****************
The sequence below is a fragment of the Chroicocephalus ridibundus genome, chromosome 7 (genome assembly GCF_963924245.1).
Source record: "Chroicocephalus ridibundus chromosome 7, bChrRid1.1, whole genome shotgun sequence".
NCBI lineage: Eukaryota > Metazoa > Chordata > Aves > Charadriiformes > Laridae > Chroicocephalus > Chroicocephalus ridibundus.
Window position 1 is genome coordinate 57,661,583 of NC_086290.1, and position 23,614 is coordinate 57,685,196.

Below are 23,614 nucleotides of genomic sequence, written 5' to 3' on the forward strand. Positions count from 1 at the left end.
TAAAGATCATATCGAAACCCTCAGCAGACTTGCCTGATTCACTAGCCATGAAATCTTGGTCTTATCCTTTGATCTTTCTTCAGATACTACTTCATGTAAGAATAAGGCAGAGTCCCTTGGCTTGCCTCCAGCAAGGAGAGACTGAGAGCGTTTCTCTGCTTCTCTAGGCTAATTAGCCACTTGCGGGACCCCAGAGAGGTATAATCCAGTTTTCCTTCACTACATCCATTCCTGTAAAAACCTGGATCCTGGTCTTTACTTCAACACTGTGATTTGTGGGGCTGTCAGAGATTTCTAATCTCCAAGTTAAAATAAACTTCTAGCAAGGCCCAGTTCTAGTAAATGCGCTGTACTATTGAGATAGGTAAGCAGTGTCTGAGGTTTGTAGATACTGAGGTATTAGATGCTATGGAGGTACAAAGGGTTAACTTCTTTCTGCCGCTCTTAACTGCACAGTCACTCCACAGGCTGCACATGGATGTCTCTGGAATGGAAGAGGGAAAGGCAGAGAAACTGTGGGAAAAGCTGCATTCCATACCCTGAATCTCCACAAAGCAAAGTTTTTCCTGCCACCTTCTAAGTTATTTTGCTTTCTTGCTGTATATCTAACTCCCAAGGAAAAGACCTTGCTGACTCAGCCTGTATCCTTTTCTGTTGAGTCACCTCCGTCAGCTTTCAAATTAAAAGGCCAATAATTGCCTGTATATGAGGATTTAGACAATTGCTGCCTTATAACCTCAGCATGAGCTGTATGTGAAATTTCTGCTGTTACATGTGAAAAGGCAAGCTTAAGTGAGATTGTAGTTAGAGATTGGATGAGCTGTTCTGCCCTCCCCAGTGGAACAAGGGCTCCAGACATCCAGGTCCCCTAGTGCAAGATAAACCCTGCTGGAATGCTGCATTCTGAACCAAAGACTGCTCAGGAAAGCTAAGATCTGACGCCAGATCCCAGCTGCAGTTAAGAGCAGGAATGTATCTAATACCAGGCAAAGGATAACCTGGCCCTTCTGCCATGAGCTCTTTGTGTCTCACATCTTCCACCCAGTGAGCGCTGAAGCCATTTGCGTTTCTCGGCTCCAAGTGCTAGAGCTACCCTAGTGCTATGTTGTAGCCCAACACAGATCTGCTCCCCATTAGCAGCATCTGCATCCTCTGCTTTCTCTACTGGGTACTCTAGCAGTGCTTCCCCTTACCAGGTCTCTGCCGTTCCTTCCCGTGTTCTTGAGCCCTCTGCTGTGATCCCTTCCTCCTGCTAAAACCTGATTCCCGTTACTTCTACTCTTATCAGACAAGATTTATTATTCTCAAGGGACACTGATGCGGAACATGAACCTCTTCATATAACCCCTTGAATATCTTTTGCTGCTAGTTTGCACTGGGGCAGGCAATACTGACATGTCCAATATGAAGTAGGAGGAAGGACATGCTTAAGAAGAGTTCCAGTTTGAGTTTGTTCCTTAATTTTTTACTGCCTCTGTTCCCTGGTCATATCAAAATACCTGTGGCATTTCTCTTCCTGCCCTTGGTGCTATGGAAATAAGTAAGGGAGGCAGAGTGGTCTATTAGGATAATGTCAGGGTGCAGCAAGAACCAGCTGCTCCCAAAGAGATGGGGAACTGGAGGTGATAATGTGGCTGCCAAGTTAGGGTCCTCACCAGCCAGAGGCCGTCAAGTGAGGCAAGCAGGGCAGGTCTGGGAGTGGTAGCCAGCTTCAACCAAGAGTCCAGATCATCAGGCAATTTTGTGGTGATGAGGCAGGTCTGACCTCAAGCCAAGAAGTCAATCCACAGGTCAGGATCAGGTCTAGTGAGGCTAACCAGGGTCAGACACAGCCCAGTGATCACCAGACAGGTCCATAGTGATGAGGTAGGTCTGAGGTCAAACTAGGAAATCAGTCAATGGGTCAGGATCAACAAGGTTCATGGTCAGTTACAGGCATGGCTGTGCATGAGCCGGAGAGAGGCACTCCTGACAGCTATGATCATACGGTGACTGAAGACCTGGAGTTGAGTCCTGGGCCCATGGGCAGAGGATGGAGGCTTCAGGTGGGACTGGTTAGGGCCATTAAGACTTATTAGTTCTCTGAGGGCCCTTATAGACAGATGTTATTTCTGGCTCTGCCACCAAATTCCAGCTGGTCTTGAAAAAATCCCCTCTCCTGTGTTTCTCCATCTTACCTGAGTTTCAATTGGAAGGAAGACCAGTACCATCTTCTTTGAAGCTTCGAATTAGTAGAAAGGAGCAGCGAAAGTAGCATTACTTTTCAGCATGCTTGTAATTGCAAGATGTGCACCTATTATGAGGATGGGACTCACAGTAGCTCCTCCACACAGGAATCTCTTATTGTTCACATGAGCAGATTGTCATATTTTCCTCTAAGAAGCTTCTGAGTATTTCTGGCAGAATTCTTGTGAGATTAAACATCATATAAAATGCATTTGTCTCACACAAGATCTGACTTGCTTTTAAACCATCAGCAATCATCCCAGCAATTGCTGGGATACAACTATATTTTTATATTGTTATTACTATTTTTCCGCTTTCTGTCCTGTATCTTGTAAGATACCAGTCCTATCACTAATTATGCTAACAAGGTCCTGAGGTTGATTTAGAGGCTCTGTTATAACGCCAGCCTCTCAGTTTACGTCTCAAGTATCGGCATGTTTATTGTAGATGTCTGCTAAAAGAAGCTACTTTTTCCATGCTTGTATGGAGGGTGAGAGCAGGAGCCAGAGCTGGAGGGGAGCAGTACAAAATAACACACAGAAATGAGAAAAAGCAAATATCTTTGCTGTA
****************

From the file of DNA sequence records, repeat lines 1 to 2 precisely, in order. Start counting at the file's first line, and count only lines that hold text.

The sequence below is a fragment of the Chroicocephalus ridibundus genome, chromosome 7 (genome assembly GCF_963924245.1).
Source record: "Chroicocephalus ridibundus chromosome 7, bChrRid1.1, whole genome shotgun sequence".